Our current system configuration is intended for pre-clinical studies of excised mouse colon tissue. This technique can be further expanded to other applications by stitching multiple extended FOV images together to create a large-area image.26 Potential clinical applications include dermatological33 and gastroesophageal27 studies. Combined beam and stage scanning could also increase the large field of view image acquisition speed for other point scanning microscopy techniques, such as non-linear microscopy. In comparison to other systems, the length of our images and speed of acquisition are significantly higher. The image acquisition speed is currently limited by the maximum speed of the translation stage. Use of a faster stage would further increase image acquisition speed to the point that the polygon scanning mirror, our fast axis line scanner, would be the limiting factor. The acquisition of image stacks is currently limited by data transfer and saving, and not limited by the translation stage.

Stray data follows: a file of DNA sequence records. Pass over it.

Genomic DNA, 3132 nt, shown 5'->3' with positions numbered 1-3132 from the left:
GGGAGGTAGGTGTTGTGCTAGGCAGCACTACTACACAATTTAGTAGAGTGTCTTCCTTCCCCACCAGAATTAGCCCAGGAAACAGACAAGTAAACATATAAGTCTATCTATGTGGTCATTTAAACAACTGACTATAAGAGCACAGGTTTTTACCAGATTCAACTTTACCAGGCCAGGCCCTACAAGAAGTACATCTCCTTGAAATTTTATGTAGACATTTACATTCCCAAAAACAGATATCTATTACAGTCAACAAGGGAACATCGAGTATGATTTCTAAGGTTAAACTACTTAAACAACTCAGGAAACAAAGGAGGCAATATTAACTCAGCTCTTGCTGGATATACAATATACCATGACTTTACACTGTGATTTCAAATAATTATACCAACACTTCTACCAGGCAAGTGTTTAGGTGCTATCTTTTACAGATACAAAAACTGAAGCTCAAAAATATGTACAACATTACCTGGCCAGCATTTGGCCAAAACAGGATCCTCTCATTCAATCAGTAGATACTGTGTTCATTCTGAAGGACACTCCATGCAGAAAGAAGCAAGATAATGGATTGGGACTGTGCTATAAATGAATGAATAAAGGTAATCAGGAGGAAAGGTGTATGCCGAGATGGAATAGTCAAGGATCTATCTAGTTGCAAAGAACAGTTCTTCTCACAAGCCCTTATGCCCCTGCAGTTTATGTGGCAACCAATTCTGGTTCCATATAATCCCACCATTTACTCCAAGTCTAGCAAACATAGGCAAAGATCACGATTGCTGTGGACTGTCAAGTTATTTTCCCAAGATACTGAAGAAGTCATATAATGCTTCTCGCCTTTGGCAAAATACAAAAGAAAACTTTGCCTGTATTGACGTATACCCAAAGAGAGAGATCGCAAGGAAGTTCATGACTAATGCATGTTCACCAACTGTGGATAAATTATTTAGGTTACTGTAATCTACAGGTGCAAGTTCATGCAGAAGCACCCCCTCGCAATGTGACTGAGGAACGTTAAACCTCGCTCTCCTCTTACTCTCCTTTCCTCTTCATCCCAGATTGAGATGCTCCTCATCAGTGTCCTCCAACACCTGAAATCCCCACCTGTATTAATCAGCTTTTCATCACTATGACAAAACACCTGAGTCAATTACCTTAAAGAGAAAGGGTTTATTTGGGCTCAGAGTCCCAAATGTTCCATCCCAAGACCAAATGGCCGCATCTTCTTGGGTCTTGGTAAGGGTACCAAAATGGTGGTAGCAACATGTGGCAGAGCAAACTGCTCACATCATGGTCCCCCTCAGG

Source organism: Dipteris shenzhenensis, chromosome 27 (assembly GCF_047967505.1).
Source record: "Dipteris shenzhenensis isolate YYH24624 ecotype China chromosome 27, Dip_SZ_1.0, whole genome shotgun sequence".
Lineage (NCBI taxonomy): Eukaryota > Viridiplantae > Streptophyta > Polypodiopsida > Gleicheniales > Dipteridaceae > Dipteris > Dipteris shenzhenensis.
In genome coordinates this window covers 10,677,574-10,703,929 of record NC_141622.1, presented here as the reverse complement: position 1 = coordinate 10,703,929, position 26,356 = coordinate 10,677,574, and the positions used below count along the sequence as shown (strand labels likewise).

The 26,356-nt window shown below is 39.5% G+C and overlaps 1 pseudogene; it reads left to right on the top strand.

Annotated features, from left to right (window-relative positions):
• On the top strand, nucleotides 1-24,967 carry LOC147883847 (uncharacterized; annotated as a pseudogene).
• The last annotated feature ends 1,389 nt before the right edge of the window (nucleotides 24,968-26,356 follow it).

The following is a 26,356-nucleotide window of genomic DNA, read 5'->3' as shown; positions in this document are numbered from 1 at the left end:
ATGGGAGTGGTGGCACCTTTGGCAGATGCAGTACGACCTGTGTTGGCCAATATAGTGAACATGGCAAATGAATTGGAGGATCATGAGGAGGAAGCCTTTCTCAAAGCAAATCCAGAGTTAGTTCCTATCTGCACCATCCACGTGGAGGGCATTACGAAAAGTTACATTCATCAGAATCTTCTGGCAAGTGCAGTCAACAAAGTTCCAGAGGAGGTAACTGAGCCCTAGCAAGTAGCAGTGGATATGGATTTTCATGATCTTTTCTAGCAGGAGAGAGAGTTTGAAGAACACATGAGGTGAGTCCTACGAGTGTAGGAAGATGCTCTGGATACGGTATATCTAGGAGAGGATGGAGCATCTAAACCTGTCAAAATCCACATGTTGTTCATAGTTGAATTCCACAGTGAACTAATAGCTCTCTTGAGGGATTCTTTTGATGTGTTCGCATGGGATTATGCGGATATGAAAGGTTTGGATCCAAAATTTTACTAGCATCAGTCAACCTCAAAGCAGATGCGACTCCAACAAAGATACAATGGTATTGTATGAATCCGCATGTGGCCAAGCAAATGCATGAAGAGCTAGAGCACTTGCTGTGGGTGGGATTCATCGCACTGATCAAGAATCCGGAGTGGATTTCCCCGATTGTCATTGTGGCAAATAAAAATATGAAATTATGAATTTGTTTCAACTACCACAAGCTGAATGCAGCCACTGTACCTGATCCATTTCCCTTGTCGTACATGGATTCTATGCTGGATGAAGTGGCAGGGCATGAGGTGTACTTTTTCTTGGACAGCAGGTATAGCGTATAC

We have presented confocal images that show potential for classifying an inflammatory region within the colon based on crypt lumen size, shape, and distribution. The homogeneity of normal mouse colon tissue compared to the heterogeneous nature of tissue exhibiting chronic inflammation is clearly evident within regions of the colon. Some regions within the inflamed colon, Figs. 4(b) and 4(c) for example, may be considered “normal;” therefore, a rapid stage-scanning image technique to evaluate the entire organ to identify regions of interest may be valuable. We are able to acquire data along the entire length of the mouse colon in a relatively short period of time.